Hobby is right the government owned surplus in the 60's was a market depressing(and farm depressing) time which USDA managed poorly.  But like many things we do as a group, the idea was good, we just did it poorly.

A society of 350 million should have something in the cupboard.  AND know how to size and maintain inventory.  

What we do now is rely on the market to regulate the supply and demand through pricing------I think this would work --------if the government would stop manipulating the currency.   Currency manipulation gives the world grain buyer an advantage over the domestic buyer.  The currency manipulation blinds us(the us traders) to the real value on the world market.  Is the $4 corn of 2 years ago the same value as the $6 corn of today? -----not to us but maybe to the competitor from another country. What keeps $12 corn from being cheaper on the world market than $4 corn was a few years ago.  

This isn't stated perfectly but -------an attempt.

Couple this thought with USDA's reports that are only accurate 6+ months after the fact, if they ever are.   And you can see why I doubt we know where we are on the supply side or have any control over it.

 

Am I way off?----------It looks bad to me.

 

 

 

 

 

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Honored Advisor

Re: Dependency on Black Sea wheat introduces market risk

WHOA people. WE are NOT out of corn, beans, wheat, what ever. Just quit loading ships and we will be up to our eyeballs in grain and NO price will be low enough.

 

There are piles under tarps as I type this. No matter the price there will still be some bu's that someone does not sell.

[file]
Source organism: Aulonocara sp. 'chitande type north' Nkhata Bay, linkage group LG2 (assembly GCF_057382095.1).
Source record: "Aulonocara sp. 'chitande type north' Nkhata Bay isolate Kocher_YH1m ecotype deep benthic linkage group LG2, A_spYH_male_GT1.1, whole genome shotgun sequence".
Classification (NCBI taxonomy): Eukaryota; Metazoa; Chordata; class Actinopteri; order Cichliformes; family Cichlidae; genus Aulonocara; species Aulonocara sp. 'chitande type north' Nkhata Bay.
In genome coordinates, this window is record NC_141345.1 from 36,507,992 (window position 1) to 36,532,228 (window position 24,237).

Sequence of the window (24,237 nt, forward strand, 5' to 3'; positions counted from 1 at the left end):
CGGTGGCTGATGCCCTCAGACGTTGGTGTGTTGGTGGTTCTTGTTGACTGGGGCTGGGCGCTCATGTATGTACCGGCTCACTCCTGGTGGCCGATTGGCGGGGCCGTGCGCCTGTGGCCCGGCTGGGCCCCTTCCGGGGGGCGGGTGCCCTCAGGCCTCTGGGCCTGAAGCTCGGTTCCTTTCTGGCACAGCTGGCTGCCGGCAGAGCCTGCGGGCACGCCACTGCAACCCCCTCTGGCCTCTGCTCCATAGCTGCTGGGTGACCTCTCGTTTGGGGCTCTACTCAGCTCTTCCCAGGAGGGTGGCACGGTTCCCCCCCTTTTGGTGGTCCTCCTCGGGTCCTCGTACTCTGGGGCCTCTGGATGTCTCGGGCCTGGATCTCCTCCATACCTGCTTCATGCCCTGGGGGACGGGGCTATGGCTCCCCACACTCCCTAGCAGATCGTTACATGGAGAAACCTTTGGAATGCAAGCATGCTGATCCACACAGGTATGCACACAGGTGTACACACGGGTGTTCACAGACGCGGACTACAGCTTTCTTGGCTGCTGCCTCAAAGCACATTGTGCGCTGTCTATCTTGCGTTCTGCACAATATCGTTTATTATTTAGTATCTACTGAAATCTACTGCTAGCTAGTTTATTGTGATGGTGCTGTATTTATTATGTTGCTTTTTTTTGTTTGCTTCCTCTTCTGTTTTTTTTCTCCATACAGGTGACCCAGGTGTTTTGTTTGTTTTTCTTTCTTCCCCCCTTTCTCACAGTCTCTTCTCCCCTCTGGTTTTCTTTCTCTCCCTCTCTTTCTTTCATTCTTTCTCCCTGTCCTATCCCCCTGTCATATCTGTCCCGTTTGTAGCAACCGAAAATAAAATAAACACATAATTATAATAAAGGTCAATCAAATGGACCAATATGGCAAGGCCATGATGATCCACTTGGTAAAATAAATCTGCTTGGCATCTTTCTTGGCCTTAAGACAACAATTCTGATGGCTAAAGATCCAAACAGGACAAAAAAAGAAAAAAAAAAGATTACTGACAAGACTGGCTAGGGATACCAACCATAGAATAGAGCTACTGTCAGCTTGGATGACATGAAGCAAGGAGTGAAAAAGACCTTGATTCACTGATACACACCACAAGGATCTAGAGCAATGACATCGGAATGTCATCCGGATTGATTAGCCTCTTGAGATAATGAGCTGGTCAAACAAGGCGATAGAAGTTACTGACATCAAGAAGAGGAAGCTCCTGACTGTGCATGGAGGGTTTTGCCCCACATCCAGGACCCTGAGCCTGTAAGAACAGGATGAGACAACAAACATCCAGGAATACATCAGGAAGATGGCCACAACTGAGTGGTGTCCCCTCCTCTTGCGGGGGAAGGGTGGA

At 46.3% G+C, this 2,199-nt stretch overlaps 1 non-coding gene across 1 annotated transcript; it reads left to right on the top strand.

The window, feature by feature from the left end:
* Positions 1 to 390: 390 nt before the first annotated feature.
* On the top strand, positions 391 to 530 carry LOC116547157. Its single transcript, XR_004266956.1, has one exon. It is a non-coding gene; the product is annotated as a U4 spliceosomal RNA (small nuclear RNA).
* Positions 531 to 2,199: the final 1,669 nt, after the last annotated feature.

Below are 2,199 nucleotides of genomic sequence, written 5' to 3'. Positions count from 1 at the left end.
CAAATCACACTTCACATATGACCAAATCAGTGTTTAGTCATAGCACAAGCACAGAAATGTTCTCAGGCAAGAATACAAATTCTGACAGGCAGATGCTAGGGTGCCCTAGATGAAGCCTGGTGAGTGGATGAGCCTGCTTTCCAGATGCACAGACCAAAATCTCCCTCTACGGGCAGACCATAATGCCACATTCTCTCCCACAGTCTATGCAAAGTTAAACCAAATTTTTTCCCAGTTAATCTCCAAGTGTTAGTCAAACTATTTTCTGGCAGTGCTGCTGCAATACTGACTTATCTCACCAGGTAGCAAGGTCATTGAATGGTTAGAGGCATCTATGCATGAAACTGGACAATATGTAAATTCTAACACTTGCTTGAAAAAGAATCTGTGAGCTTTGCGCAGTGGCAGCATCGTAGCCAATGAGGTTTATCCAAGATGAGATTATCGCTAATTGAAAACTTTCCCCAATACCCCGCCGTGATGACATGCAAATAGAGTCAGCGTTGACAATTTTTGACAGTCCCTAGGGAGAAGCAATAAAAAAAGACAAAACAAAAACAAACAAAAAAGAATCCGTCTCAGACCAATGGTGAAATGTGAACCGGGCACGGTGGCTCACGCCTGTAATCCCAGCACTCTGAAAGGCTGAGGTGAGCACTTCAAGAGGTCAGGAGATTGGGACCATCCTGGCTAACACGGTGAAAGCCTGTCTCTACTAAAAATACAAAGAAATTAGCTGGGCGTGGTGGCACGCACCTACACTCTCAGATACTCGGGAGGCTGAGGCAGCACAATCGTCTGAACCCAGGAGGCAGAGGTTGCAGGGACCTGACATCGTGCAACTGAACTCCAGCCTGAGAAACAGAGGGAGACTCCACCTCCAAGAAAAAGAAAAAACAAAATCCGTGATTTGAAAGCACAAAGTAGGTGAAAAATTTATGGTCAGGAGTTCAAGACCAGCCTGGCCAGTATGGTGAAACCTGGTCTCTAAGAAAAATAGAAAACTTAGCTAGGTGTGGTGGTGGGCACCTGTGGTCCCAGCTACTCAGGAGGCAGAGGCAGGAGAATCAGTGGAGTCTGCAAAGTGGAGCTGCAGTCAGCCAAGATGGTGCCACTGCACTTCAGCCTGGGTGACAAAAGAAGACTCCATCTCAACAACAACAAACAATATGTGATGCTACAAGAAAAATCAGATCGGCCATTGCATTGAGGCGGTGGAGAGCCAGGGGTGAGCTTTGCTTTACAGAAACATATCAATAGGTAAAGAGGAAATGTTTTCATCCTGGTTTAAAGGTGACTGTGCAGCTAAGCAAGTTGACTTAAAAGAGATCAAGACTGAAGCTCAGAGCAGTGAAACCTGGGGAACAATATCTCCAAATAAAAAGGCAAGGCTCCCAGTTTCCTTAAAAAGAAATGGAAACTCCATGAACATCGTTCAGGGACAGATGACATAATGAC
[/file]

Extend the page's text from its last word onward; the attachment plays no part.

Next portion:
just like right now and for the last few months the USA has been a net exporter of petrolum products first time in 62 years, Drill baby Drill got us here. The price has not gone down because somebody esle wants it. In a free (at least semi-free) market place the product follows the money to the highest bidder.

 

Anybody remember Nixon and Carter's grain embargo's? I'm not interested in that senaro again.

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Senior Advisor

Re: Dependency on Black Sea wheat introduces market risk

In my perspective, Jim, there is ONLY the global perspective. Our market is just a piece of the action and it can't be viewed separately. That's not to say we don't have our domestic circumstances and policies, but that's true for all areas of the globe. The change in one affects all. 

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Senior Advisor

Re: Dependency on Black Sea wheat introduces market risk

A further thought. We are still a relatively rich country, but even the poorest countries will pany ANY price for food. In a sense we can't out compete needs of other countries. This is true or petroleum too - though not quite to the same extent, but nearly so. Famine and war is the result of food competition and the price is one we will be involved with.

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Senior Advisor

Re: Dependency on Black Sea wheat introduces market risk

You are right Hobby. We are fortunate to have the resources to be an exporting country. In one sense we always have an oversupply. And it was a very valuable asset in the 20th century to help in the recovery of two global wars and a developing world that we did NOT see globally. We forget, the global vision and integration is new. Our outlook has changed drastically since the 80's. We have abandoned the old Cold War perspective when Carter's embargo was part of a larger struggle to contain the USSR. And we have abandoned food as a weapon from our diplomatic list of options. 

 

The difference is that people and instability can no longer be contained by not knowing about them. We can't restrict out food from the global market in any way. In a sense we will compete for our own supplies - just like petroleum. THAT was the fallacy of D Baby D. The outcome was supposed to be lower domestic prices. You could not convince people that was not going to be the result in free and global markets.